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China's top legislature, the National People's Congress, has begun deliberating a law that will greatly impact a lot of the things we report on here at Culture Express.
The law will help China better safeguard some quickly disappearing intangible cultural heritage. Let's get more detail from the first reading on Wednesday.
The draft law proposes the creation of representative lists of national and local intangible cultural heritage to safeguard heritage that is of historic, literary, artistic or scientific value.
According to the draft law, the State Council and provincial governments must create intangible heritage lists separately, while county governments should make regular surveys of heritage protection.
Foreign organizations can only make such surveys in China after obtaining Chinese government approval and in cooperation with Chinese academic research institutions.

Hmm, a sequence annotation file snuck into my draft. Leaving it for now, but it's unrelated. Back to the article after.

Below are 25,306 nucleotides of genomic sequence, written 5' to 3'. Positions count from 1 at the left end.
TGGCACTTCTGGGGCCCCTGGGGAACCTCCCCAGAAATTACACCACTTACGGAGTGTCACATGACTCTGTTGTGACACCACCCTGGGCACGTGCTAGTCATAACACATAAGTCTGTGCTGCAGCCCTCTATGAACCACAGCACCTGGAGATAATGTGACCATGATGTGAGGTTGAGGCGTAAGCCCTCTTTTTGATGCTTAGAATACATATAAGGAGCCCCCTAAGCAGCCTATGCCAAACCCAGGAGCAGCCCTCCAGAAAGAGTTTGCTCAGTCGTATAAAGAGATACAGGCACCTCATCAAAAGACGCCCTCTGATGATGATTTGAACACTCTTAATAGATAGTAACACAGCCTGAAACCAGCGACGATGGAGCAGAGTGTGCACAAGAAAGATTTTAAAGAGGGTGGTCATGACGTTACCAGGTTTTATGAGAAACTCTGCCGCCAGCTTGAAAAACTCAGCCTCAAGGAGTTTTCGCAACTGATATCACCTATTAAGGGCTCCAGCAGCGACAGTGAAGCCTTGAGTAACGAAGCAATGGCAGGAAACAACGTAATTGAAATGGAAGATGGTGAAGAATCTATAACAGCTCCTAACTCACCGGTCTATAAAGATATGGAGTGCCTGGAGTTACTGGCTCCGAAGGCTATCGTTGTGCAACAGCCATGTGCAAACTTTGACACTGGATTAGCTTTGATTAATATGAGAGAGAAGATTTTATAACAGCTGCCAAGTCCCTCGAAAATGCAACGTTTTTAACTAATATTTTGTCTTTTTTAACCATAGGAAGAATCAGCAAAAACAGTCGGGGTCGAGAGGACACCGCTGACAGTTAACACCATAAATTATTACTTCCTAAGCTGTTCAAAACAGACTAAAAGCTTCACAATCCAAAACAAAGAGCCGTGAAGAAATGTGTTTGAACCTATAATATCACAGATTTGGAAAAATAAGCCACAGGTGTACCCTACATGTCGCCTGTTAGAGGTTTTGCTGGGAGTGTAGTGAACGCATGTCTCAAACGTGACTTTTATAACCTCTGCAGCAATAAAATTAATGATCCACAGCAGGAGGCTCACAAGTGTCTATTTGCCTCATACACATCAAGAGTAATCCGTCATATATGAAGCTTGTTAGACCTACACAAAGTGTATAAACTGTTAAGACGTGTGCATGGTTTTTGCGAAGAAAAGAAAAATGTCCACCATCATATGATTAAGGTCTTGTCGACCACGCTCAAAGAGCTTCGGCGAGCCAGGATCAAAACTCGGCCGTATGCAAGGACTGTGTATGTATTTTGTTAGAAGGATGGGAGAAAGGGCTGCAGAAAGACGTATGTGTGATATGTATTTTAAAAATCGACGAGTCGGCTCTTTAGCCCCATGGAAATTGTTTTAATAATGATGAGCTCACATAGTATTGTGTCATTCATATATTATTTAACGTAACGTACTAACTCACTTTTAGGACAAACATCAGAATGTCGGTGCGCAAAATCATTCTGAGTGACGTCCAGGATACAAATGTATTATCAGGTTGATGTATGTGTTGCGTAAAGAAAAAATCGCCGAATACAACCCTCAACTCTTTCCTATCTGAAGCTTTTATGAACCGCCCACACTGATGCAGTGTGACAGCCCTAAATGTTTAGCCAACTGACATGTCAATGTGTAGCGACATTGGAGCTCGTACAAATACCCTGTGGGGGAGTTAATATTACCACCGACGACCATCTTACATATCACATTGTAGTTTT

The draft law is comprised of six parts, including the definition of intangible cultural heritage as well as mechanisms for its surveys, regulation of its inheritance and penalties for destruction.
Intangible cultural heritage is defined as the traditional cultural expressions and practices of China's various ethnic groups that have been passed down through generations and that have become part of the group's cultural heritage.
Material objects and sites of these expressions and practices are also recognized by the draft law as intangible cultural heritage.
Some traditional culture is disappearing quickly, and the absence of such a protection law is causing difficulty in preventing that disappearance.
Statistics from the Ministry of Culture show the State Council and the ministry had by 2009 designated more than 25 hundred national intangible heritage items and more than 14 hundred heirs to these heritages.
The draft of the Law on Intangible Cultural Heritage was submitted to the bimonthly session of the Standing Committee of the National People's Congress, which opened Monday.